My conclusion is that a person entity of the first (evidence) kind only needs one known attribute to be a candidate for inclusion in a database, and that really means any attribute. If you have a name, great, but if you don't have a name, you don't want to loose the information you do have.. If a person needed to have a name the only way that info about John's wife could be added to a database would be as a note in John's entity, and notes are notoriously hard to have genealogy programs look at and analyze and do anything meaningful with.

Tom Wetmore
ttwetmore 2010-11-11T02:18:50-08:00
Asking whether the data model should be person centric or event centric implies it must be one or the other. Why? My contention has always been that both persons and events are primary concepts.

If an event is not a primary entity then info about events must be subsumed somewhere else in the model, and the only reasonable other place is inside person entities. This is only appropriate for trivial cases like death events when other people are only involved in a most distant way.

Any event worth its salt includes/mentions multiple people in different important roles. If the event could not stand alone in a model, then either every person entity playing a role in the event would have to contain redundant information about the event, or one person would have to be chosen to be the primary holder of info about the event and all other persons (we are obviously talking about person entities of the evidence kind here) would have to refer to the person holding the event information.

I hope this is persuasive that least at the evidence level that person and event entities are both necessary and coequal in importance to the model.

Tom Wetmore
greglamberson 2010-11-11T02:45:04-08:00

GEDCOM has in fact been ported to XML. This was done years ago. There are in fact several completed modifications of GEDCOM that have been developed using XML. The problem is these are not widely used. Why? In the case of direct ports of GEDCOM or slight modifications thereof, they frankly provide no significant benefit and so the developers have not committed development time to implementing them. In other cases, workable data models that have been developed have simply not caught on for a variety of reasons. However, one thing is sure: a simple port of GEDCOM provides no significant benefit to anyone.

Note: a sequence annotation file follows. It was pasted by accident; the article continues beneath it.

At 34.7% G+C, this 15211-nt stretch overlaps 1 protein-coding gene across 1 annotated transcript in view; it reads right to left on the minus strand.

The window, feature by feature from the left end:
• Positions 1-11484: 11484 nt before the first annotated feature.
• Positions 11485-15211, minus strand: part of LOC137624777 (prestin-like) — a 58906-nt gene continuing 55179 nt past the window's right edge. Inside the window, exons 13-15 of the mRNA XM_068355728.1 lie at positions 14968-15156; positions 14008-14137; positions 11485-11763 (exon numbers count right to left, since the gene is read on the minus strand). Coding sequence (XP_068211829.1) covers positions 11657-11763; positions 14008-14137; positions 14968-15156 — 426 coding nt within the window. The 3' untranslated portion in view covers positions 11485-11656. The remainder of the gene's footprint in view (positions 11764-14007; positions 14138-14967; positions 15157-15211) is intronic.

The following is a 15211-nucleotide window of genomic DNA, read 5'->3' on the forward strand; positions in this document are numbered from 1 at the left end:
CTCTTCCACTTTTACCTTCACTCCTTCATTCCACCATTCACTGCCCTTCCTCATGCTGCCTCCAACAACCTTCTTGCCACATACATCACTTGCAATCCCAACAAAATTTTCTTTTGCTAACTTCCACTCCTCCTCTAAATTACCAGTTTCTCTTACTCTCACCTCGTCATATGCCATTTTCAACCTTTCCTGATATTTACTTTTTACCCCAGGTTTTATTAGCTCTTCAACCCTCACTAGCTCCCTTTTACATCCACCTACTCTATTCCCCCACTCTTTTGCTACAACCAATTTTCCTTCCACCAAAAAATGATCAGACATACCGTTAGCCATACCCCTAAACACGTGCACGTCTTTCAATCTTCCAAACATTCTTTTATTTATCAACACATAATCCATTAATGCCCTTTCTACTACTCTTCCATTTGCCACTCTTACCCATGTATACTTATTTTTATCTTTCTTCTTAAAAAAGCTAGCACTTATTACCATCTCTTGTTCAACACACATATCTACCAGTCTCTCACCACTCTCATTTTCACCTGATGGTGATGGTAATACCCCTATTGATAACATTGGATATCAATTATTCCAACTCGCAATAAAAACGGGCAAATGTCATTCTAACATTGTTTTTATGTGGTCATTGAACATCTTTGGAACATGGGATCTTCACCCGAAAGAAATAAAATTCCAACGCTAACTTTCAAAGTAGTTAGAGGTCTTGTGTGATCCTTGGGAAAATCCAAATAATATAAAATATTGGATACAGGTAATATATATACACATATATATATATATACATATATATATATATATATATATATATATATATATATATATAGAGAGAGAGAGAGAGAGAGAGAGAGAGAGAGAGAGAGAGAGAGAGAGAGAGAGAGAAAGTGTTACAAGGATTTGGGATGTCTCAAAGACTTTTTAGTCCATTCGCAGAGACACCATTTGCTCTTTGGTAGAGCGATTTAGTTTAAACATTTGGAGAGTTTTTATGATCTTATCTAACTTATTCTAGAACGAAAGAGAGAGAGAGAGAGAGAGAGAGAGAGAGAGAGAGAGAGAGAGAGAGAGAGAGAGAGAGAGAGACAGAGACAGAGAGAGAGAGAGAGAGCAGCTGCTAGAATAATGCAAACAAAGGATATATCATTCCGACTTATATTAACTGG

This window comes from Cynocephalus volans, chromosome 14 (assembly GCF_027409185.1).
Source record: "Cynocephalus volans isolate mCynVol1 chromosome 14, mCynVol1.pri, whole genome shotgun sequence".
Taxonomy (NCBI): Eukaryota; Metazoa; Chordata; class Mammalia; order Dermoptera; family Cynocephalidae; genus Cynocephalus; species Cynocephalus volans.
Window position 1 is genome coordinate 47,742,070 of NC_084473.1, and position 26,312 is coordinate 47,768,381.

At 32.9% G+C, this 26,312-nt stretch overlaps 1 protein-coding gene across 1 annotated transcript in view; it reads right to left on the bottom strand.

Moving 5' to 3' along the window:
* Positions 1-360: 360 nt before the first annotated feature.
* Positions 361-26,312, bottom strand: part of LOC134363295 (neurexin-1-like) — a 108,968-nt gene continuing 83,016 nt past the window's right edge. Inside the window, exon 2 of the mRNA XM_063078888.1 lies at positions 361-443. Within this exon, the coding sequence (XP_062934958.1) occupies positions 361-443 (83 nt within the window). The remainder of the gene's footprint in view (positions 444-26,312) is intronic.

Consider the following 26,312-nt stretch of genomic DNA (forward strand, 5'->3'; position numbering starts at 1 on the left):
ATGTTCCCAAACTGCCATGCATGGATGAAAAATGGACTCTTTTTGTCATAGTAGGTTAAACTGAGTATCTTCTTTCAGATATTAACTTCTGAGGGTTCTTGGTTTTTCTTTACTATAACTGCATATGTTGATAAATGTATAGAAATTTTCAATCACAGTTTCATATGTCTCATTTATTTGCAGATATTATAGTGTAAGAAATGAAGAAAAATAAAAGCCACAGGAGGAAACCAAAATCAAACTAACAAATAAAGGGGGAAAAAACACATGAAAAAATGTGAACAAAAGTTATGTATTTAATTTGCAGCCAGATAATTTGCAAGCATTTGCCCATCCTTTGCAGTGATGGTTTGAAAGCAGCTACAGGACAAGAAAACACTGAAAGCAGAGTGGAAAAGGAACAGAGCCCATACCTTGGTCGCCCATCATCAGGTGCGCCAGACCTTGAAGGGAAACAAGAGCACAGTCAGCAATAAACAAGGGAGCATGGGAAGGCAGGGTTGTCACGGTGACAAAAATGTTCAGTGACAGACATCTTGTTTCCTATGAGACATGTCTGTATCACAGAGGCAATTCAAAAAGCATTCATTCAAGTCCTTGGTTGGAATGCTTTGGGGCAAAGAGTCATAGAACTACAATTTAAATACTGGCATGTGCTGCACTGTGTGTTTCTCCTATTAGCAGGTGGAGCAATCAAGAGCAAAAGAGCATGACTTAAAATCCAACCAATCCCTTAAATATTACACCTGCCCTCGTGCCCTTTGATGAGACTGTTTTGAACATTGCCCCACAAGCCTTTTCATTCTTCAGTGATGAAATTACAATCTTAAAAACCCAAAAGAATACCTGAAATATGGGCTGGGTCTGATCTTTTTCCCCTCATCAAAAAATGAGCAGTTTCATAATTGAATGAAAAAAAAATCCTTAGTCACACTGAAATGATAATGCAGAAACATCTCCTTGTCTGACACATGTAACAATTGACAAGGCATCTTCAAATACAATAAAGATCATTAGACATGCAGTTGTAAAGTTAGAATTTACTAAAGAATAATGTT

The structural problems of GEDCOM do not allow it to be merely expanded to accommodate other, more advanced concepts. The underlying data syntax (i.e., the GEDCOM format as described in Chapter 1 of GEDCOM 5.5 standard release), and likewise a simple adoption of XML in its place, is irrelevant. We have to fix problems associated with more advanced genealogical practice to have any value to developers at all and thus get something actually adopted and available to users.
greglamberson 2010-11-11T03:01:27-08:00

I am merely hoping to drive discussion. Some of these concepts may in fact be pretty basic, but it is far better to allow a great deal of the community to discuss, understand and come to these conclusions themselves than just adopt some largely finished conceptual data model and hope everyone knows what it means, or worse yet, just not worry about what nontechnical types think and drive home a particular point of view.

A great deal of this effort is about the process. We have intentionally started with a blank slate. I think we can very quickly gravitate to a data model concept and start adding significant detail to it. In my above comments, I haven't even really touched on the most critical aspects. For example, I don't think person or event concepts are the real points of contention. The question in my mind is how do we accommodate a proof process in a data model while working with conclusion-based data. However, I don't think jumping right to this is of benefit to everyone.
There are many levels of discussion around, and I think we can allow them all to go on at the same time. It's not necessary or even desirable to drag everyone right to the most difficult concepts before engaging in some more basic discussion.
joehcole 2010-11-11T03:07:09-08:00
While I agree that there will need to be a Person object as part of the data model, I think for all intents and purposes a successful model will be based around the Event.

The Person object should contain the UUID, and nothing else. We need this in order to link the same person across different events. The data model must avoid any duplication of data, any attribute stored against the Person object would inevitably be duplicated in an Event. For example, parents would be roles within a birth Event. Names may change, and require date ranges, so we would need a name Event.